Later, as the illness spread, he called it our generation's worst crisis, but still there was no need to panic as we had chloroquine. On April 16, Health Minister Luiz Henrique Mandetta, who had followed the World Health Organization (WHO)"s advice, resigned. Nelson Teich took over, before he too resigned for similar reasons. Then, on May 20, Gen. Eduardo Pazuello became minister and, flouting all health recommendations, changed the protocols for using hydroxychloroquine. Bolsonaro had no qualms appointing a soldier as health minister when doctors wouldn't say what he wants.

Bubbling in the background was another crisis that kicked off April 24 when Moro resigned, accusing Bolsonaro of wanting to control the Federal Police. To back his claim, Moro cited an April 22 cabinet meeting. All of that brings us to May 22, when the recording of that meeting went public. And what we hear is a group of psychopaths loudly urging that people be armed so as to resist governors who followed WHO recommendations.

There is a lot of bravado and insults in the meeting, but no decorum. The education minister speaks of affirmative action and rights-protection policies as thwarting liberties, while the human rights minister talks about demanding jail terms for state governors ordering lockdowns. The environment minister is heard suggesting the "quiet" period of confinement be used to roll back environmental legislation and pave the way for big farming. And the president himself says he wants inside information on the police, to protect his family and friends from investigations.

A lot of bravado and insults in the meeting, but no decorum.

At no moment does the Cabinet discuss the pandemic. What they do talk about is how the president will protect his children's reputations, how rights are an affront to freedoms, that guns for all is an excellent idea, that the pandemic is an opportunity to destroy the environment, that governors disobeying the president should be jailed, and that doing away with democratic institutions is a reachable goal.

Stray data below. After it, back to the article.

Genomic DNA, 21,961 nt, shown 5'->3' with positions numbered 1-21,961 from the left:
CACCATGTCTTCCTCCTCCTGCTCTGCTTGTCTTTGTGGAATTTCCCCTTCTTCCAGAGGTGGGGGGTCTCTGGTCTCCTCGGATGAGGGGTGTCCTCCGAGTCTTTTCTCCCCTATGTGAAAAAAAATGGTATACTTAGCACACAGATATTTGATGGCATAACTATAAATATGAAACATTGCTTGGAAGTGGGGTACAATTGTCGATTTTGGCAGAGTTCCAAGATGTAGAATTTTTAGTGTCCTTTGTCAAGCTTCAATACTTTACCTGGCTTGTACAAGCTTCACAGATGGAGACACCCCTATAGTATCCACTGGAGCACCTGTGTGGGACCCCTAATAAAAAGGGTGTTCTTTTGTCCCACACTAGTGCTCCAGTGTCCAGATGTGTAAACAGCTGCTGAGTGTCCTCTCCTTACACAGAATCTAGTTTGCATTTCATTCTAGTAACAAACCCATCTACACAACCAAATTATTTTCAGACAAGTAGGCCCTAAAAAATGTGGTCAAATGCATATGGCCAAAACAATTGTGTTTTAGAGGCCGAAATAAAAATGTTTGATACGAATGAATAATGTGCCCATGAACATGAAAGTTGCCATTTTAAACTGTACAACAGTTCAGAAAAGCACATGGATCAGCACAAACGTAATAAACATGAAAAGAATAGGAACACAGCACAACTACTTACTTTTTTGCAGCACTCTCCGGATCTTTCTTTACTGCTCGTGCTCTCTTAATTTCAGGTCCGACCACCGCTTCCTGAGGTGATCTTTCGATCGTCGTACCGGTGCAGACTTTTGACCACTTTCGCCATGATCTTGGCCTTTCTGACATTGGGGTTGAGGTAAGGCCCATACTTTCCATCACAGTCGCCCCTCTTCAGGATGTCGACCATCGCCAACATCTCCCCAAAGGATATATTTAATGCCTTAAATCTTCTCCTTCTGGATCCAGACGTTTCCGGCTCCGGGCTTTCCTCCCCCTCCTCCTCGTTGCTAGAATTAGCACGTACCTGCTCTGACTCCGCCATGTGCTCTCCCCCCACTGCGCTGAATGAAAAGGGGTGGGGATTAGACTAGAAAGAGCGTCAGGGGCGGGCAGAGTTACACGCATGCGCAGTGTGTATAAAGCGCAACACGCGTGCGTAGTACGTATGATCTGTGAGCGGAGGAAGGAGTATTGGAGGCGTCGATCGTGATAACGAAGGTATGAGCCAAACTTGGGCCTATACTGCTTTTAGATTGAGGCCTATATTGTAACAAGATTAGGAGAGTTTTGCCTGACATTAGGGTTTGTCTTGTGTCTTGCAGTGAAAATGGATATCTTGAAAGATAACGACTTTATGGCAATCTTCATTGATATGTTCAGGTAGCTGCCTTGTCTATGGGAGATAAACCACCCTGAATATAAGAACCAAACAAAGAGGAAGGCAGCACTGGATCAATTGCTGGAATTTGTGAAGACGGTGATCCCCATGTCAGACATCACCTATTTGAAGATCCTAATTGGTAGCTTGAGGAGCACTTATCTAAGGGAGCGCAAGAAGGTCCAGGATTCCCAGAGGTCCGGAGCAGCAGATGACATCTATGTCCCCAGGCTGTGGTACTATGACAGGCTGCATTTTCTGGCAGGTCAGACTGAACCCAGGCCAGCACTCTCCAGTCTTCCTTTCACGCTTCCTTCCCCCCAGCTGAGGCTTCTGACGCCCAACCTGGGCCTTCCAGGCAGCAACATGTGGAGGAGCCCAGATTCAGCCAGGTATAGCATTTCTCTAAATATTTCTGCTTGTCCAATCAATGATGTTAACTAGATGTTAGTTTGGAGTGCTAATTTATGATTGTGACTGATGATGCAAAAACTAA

On April 28, when a journalist questioned Bolsonaro about the number of coronavirus deaths, his response was: "Well, what? I'm sorry. What do you want me to do?" For him, the real priority in this time of pandemic is to take care of his sons' criminal situation. Only Bolsonaro could make Trump — who suggests you inject disinfectant — seem like a sensible and balanced statesman.


*Rafael Mantovani is a Sao Paulo-based sociologist.

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Ideas

A Writer's Advice For How To Read The Words Of Politics

Colombia's reformist president has promised to tackle endemic violence, economic exclusion, pollution and corruption in the country. So what's new with a politician's promises?

Image of Colombian President Gustavo Petro speaking during a press conference in Buenos Aires on Jan 14, 2023

Colombian President Gustavo Petro, speaks during a press conference in the Community of Latin American and Caribbean States (CELAC) Summit in Buenos Aires, Argentina, on January 24, 2023.

Manuel Cortina/ZUMA
Héctor Abad Faciolince

-Essay-

BOGOTÁ — Don't concentrate on his words, I was once advised, but look at what he's doing. I heard the words so long ago I cannot recall who said them. The point is, what's the use of a husband who vows never to beat his wife in January and leaves her with a bruised face in February?

Words are a strange thing, and in literal terms, we must distrust their meaning. As I never hit anyone, I have never declared that I wouldn't. It never occurred to me to say it. Strangely, there is more power and truth in a simple declaration like "I love her" than in the more emphatic "I love her so much." A verbal addition here just shrinks the "sense" of love.